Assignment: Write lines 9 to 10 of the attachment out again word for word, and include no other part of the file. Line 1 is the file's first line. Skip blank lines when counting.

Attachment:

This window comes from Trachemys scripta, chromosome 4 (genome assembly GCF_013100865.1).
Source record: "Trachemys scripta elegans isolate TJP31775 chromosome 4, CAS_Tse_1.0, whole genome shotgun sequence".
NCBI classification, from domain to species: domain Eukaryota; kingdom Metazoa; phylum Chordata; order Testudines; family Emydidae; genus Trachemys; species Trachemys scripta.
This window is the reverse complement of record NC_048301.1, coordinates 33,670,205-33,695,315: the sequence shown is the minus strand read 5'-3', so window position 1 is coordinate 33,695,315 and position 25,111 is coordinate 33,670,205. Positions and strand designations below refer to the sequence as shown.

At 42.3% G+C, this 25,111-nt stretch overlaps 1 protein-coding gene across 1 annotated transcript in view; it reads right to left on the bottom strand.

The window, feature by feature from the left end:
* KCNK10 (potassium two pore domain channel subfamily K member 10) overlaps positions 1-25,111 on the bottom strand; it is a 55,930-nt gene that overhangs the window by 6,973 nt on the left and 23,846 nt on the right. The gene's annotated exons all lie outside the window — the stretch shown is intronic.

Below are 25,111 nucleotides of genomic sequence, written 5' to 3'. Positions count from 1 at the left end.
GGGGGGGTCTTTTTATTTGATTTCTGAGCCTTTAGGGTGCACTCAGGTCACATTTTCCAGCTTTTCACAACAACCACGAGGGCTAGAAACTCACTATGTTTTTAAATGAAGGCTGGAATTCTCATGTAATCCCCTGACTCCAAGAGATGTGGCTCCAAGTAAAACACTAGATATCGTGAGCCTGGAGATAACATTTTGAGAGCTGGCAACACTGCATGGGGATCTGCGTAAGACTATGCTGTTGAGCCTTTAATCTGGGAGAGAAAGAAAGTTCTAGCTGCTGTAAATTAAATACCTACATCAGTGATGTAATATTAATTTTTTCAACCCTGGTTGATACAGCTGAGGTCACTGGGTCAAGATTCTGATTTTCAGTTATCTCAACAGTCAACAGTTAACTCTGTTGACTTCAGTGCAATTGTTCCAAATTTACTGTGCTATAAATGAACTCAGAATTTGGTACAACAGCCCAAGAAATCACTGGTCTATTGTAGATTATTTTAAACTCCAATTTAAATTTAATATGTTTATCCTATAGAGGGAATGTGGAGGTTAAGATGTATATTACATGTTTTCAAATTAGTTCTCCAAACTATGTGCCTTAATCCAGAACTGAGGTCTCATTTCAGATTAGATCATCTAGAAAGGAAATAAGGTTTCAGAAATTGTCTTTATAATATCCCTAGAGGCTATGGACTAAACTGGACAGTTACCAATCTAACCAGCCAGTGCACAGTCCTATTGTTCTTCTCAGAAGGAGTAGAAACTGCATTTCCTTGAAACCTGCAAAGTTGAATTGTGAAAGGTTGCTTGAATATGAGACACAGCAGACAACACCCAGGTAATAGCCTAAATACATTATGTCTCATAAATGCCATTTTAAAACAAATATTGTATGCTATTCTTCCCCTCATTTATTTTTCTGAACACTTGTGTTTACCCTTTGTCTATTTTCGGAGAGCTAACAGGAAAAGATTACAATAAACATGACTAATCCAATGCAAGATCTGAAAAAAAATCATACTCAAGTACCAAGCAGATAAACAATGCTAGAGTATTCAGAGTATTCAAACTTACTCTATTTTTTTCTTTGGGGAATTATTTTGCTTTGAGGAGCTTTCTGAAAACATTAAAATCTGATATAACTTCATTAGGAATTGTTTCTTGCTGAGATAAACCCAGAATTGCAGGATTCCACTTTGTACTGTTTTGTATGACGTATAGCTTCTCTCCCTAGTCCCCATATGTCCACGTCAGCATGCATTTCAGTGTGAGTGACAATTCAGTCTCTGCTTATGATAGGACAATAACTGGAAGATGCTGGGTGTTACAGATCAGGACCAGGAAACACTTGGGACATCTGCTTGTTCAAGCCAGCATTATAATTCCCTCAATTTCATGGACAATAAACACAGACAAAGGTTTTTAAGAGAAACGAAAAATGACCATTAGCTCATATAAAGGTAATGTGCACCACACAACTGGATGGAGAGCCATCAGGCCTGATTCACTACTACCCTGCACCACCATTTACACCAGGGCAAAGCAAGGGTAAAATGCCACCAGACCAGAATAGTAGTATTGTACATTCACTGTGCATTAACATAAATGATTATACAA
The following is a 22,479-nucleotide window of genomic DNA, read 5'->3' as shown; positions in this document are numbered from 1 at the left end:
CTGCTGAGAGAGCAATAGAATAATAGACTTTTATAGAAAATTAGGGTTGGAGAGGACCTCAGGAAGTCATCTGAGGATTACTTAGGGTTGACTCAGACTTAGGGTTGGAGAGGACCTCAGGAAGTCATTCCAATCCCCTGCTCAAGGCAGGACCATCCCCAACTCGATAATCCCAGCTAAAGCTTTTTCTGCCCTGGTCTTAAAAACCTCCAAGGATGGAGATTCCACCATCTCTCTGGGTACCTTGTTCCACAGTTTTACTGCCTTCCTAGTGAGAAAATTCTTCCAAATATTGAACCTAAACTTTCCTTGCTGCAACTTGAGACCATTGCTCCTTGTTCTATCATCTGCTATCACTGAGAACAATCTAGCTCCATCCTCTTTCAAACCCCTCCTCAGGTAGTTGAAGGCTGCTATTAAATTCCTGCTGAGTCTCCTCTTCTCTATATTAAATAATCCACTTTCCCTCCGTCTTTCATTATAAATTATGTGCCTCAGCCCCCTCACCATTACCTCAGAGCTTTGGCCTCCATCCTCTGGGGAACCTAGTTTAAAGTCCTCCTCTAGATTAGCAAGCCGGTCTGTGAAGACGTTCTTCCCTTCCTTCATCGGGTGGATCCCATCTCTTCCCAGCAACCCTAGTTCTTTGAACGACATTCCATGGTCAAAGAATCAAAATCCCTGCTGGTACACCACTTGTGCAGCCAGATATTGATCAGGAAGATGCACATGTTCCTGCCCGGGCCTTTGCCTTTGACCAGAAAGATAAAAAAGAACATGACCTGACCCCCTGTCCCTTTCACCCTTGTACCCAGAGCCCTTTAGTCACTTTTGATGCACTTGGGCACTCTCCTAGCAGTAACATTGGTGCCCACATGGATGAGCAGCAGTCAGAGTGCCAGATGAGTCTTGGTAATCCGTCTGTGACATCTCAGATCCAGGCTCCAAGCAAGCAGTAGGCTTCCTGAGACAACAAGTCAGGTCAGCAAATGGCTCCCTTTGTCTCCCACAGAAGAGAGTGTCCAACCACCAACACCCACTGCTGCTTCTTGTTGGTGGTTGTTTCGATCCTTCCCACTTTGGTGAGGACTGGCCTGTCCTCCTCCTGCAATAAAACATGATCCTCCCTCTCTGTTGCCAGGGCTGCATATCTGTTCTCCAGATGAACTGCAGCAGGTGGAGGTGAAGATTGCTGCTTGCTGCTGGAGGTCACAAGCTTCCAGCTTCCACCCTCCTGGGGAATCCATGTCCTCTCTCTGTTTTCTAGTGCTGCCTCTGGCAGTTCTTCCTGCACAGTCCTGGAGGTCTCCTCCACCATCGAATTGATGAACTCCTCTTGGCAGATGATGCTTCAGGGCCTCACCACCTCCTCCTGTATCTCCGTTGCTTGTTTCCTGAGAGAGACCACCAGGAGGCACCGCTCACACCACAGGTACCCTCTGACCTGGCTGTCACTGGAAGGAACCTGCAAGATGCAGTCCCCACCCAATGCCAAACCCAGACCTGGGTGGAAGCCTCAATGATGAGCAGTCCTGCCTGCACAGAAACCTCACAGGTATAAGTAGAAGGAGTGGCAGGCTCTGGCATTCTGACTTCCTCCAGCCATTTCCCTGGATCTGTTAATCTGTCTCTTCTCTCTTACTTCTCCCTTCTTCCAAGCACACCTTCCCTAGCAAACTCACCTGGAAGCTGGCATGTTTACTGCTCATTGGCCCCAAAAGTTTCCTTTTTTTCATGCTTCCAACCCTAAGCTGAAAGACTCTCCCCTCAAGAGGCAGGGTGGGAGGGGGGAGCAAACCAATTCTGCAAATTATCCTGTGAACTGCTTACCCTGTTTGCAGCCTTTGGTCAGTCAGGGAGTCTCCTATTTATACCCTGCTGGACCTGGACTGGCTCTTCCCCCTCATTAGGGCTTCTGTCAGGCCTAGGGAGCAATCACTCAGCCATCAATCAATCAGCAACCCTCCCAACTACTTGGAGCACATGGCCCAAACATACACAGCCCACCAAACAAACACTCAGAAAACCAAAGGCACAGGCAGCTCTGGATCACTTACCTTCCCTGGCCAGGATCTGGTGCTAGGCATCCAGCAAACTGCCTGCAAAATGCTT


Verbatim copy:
GGGGGGGTCTTTTTATTTGATTTCTGAGCCTTTAGGGTGCACTCAGGTCACATTTTCCAGCTTTTCACAACAACCACGAGGGCTAGAAACTCACTATGTTTTTAAATGAAGGCTGGAATTCTCATGTAATCCCCTGACTCCAAGAGATGTGGCTCCAAGTAAAACACTAGATATCGTGAGCCTGGAGATAACATTTTGAGAGCTGGCAACACTGCATGGGGATCTGCGTAAGACTATGCTGTTGAGCCTTTAATCTGGGAGAGAAAGAAAGTTCTAGCTGCTGTAAATTAAATACCTACATCAGTGATGTAATATTAATTTTTTCAACCCTGGTTGATACAGCTGAGGTCACTGGGTCAAGATTCTGATTTTCAGTTATCTCAACAGTCAACAGTTAACTCTGTTGACTTCAGTGCAATTGTTCCAAATTTACTGTGCTATAAATGAACTCAGAATTTGGTACAACAGCCCAAGAAATCACTGGTCTATTGTAGATTATTTTAAACTCCAATTTAAATTTAATATGTTTATCCTATAGAGGGAATGTGGAGGTTAAGATGTATATTACATGTTTTCAAATTAGTTCTCCAAACTATGTGCCTTAATCCAGAACTGAGGTCTCATTTCAGATTAGATCATCTAGAAAGGAAATAAGGTTTCAGAAATTGTCTTTATAATATCCCTAGAGGCTATGGACTAAACTGGACAGTTACCAATCTAACCAGCCAGTGCACAGTCCTATTGTTCTTCTCAGAAGGAGTAGAAACTGCATTTCCTTGAAACCTGCAAAGTTGAATTGTGAAAGGTTGCTTGAATATGAGACACAGCAGACAACACCCAGGTAATAGCCTAAATACATTATGTCTCATAAATGCCATTTTAAAACAAATATTGTATGCTATTCTTCCCCTCATTTATTTTTCTGAACACTTGTGTTTACCCTTTGTCTATTTTCGGAGAGCTAACAGGAAAAGATTACAATAAACATGACTAATCCAATGCAAGATCTGAAAAAAAATCATACTCAAGTACCAAGCAGATAAACAATGCTAGAGTATTCAGAGTATTCAAACTTACTCTATTTTTTTCTTTGGGGAATTATTTTGCTTTGAGGAGCTTTCTGAAAACATTAAAATCTGATATAACTTCATTAGGAATTGTTTCTTGCTGAGATAAACCCAGAATTGCAGGATTCCACTTTGTACTGTTTTGTATGACGTATAGCTTCTCTCCCTAGTCCCCATATGTCCACGTCAGCATGCATTTCAGTGTGAGTGACAATTCAGTCTCTGCTTATGATAGGACAATAACTGGAAGATGCTGGGTGTTACAGATCAGGACCAGGAAACACTTGGGACATCTGCTTGTTCAAGCCAGCATTATAATTCCCTCAATTTCATGGACAATAAACACAGACAAAGGTTTTTAAGAGAAACGAAAAATGACCATTAGCTCATATAAAGGTAATGTGCACCACACAACTGGATGGAGAGCCATCAGGCCTGATTCACTACTACCCTGCACCACCATTTACACCAGGGCAAAGCAAGGGTAAAATGCCACCAGACCAGAATAGTAGTATTGTACATTCACTGTGCATTAACATAAATGATTATACAA
The following is a 22,479-nucleotide window of genomic DNA, read 5'->3' as shown; positions in this document are numbered from 1 at the left end: